Popularized by such best-selling authors as Michael Pollan, Barbara Kingsolver, and Eric Schlosser, a growing food movement urges us to support sustainable agriculture by eating fresh food produced on local family farms. But many low-income neighborhoods and communities of color have been systematically deprived of access to healthy and sustainable food. These communities have been actively prevented from producing their own food and often live in “food deserts” where fast food is more common than fresh food.
Humans are, first and foremost, social creatures. And this, according to the authors of I'll Have What She's Having, shapes--and explains--most of our choices. We're not just blindly driven by hard-wired instincts to hunt or gather or reproduce; our decisions are based on more than “nudges” exploiting individual cognitive quirks.
The widespread but virtually invisible problem of pesticide drift--the airborne movement of agricultural pesticides into residential areas--has fueled grassroots activism from Maine to Hawaii. Pesticide drift accidents have terrified and sickened many living in the country’s most marginalized and vulnerable communities. In this book, Jill Lindsey Harrison considers political conflicts over pesticide drift in California, using them to illuminate the broader problem and its potential solutions.
Multinational corporations often exploit natural resources or locate factories in poor countries far from the demand for the products and profits that result. Developed countries also routinely dump hazardous materials and produce greenhouse gas emissions that have a disproportionate impact on developing countries. This book investigates how these and other globalized practices exact high social and environmental costs as poor, local communities are forced to cope with depleted resources, pollution, health problems, and social and cultural disruption.
Global warming is the most significant environmental issue of our time, yet public response in Western nations has been meager. Why have so few taken any action? In Living in Denial, sociologist Kari Norgaard searches for answers to this question, drawing on interviews and ethnographic data from her study of "Bygdaby," the fictional name of an actual rural community in western Norway, during the unusually warm winter of 2000-2001.
Much attention has been paid in recent years to the emergence of “Internet activism,” but scholars and pundits disagree about whether online political activity is different in kind from more traditional forms of activism. Does the global reach and blazing speed of the Internet affect the essential character or dynamics of online political protest? In Digitally Enabled Social Change, Jennifer Earl and Katrina Kimport examine key characteristics of web activism and investigate their impacts on organizing and participation.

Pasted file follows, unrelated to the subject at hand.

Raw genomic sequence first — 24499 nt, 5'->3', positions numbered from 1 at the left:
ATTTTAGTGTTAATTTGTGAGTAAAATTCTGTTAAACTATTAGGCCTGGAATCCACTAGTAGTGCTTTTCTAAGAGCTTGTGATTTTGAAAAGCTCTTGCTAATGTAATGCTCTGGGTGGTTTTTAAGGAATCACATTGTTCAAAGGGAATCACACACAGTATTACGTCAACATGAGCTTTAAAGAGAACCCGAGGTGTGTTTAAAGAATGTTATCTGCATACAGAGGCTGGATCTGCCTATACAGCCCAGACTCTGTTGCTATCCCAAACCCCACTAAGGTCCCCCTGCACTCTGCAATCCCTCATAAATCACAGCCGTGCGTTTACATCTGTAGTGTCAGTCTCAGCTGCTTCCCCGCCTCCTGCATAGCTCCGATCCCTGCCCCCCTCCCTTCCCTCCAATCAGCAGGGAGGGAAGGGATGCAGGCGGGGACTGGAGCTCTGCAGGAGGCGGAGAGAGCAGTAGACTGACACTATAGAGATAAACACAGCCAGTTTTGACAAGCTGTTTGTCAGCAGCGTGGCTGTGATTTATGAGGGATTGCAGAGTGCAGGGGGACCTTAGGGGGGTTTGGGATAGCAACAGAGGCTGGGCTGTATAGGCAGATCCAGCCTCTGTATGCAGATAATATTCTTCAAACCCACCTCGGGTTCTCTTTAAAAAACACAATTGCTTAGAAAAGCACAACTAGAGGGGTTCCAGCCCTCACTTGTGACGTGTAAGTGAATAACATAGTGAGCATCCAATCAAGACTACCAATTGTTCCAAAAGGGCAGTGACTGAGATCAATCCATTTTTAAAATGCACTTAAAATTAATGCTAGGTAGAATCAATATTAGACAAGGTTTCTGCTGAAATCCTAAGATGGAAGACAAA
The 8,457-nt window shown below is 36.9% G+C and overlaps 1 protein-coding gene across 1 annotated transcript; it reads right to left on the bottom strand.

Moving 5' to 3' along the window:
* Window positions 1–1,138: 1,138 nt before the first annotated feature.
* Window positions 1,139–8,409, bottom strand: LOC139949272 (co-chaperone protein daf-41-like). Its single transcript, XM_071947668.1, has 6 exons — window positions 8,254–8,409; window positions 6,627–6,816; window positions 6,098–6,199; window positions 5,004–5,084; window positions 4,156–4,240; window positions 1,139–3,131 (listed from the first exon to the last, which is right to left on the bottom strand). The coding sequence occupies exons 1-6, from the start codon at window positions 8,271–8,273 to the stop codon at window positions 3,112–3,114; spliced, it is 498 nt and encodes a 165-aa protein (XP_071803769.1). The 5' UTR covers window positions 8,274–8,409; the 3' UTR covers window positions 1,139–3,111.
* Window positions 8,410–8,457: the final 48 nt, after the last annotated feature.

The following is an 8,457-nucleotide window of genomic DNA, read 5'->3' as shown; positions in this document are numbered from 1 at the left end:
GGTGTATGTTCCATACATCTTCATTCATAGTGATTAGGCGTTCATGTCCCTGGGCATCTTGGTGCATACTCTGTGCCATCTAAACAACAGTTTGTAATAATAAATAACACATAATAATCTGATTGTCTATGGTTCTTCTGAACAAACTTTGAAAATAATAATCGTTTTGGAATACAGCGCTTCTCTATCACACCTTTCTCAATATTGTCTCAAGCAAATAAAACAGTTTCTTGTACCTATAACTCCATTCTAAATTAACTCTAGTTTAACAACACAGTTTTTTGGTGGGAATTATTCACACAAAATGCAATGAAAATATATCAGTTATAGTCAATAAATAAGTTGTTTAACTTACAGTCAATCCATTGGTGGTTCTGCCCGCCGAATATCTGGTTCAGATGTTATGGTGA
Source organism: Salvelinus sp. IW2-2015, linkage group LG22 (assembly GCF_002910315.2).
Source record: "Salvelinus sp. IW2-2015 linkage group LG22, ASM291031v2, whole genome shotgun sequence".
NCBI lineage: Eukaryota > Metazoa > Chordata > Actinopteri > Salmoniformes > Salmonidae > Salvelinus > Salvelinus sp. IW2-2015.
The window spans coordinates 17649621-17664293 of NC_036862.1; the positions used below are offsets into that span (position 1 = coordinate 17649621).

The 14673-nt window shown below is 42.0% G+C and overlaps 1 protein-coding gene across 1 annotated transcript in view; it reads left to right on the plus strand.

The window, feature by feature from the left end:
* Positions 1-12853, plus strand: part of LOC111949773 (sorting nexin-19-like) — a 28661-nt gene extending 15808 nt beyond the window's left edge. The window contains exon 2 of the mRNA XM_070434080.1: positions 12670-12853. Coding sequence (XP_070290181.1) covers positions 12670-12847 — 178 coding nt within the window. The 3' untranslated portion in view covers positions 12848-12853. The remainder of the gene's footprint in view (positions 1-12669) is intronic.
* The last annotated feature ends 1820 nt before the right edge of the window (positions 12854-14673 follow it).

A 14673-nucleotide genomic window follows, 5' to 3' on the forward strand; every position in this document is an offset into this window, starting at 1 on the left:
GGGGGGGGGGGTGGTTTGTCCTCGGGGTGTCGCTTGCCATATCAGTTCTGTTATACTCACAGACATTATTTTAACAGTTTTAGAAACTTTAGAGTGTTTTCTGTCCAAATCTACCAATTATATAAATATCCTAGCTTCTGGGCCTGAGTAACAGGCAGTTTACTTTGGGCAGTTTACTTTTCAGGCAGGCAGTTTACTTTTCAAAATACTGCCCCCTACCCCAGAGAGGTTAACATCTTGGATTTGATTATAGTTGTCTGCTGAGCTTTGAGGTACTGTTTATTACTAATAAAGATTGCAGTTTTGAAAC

Game theory models are ubiquitous in economics, common in political science, and increasingly used in psychology and sociology; in evolutionary biology, they offer compelling explanations for competition in nature. But game theory has been only sporadically applied to the humanities; indeed, we almost never associate mathematical calculations of strategic choice with the worlds of literature, history, and philosophy.
The idea that technology will pave the road to prosperity has been promoted through both boom and bust. Today we are told that universal broadband access, high-tech jobs, and cutting-edge science will pull us out of our current economic downturn and move us toward social and economic equality. In Digital Dead End, Virginia Eubanks argues that to believe this is to engage in a kind of magical thinking: a technological utopia will come about simply because we want it to.
In 2050, world population growth is predicted to come almost to a halt. Shortly thereafter it may well start to shrink. A major reason behind this shift is the fertility decline that has taken place in many developed countries. In this book, experts discuss the appropriateness and effectiveness of using public policy to influence fertility decisions.
In today’s food system, farm workers face difficult and hazardous conditions, low-income neighborhoods lack supermarkets but abound in fast-food restaurants and liquor stores, food products emphasize convenience rather than wholesomeness, and the international reach of American fast-food franchises has been a major contributor to an epidemic of “globesity.” To combat these inequities and excesses, a movement for food justice has emerged in recent years seeking to transform the food system from seed to table.